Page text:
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Re: Canonical and Debian

On Mon, Jun 06, 2005 at 07:58:13PM +0100, Colin Watson wrote:
> On Mon, Jun 06, 2005 at 02:12:00PM -0400, Stephen Frost wrote:
> > * Steve Langasek (vorlon@debian.org) wrote:
> > > Clone yourself and make yourself a slave to the buildds for 7 or 8
> > > architectures, so that the release team doesn't have to.  Neither the
> > 
> > Whoah, whoah, whoah, is this actually an option?  Last I checked that
> > answer was 'no'.  Hell, that's most of the *problem* here.  The limited
> > set of people running the buildds don't want to spend more time but
> > being allowed to be a buildd maintainer seems to be limited to a rather
> > small set of folks.  There seems to be a few different reasons for this,
> > but one of the big ones is wanna-build access, I believe.  This is
> > because of limitations of the current wanna-build framework, which may
> > have now been resolved?
> I don't think Steve was talking about needing more buildd maintainers;
> he was talking about the task of chasing up issues involved in trying to
> get required package uploads built everywhere, which currently ends up
> being a very significant time drain on the release team (since that's
> the set of people who know which uploads have the highest priority).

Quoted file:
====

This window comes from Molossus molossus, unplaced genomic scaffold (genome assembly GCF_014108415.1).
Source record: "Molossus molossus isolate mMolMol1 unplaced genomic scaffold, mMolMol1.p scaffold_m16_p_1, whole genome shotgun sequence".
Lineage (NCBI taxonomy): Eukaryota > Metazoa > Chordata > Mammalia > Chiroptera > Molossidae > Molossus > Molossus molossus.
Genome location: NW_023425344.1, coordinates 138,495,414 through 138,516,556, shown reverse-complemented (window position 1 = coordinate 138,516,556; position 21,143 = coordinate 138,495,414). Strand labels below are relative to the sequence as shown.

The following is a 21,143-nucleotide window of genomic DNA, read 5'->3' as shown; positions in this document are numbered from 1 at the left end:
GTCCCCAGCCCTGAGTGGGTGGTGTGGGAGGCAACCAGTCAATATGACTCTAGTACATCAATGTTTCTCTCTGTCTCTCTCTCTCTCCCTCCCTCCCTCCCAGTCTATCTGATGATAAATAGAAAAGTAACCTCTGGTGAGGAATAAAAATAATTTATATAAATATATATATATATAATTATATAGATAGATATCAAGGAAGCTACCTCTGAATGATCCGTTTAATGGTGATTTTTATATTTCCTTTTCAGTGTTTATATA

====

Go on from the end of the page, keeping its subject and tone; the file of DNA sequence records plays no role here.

There could be specific buildd admins in charge of handling packages the
release team need to be built quickly. That could even be partly 
automated with the existing framework (packages with freeze exceptions
being built ASAP). 

I proposed to have $arch release assistant with some buildd admin power
to help the release team. This is still an option.

I got the possibly wrong impressions that:
1) The release team want some builds to be prioritized.
2) The buildd admins do not want to have to prioritize builds.

and instead of trying to resolve this conflict, the decision was made
to remove 60% of our architecture to work around the problem.

Can't we start to go back and discuss a solution to this conflict ? This
does not seem impossible to tacle.

Bill. <ballombe@debian.org>

Imagine a large red swirl here.

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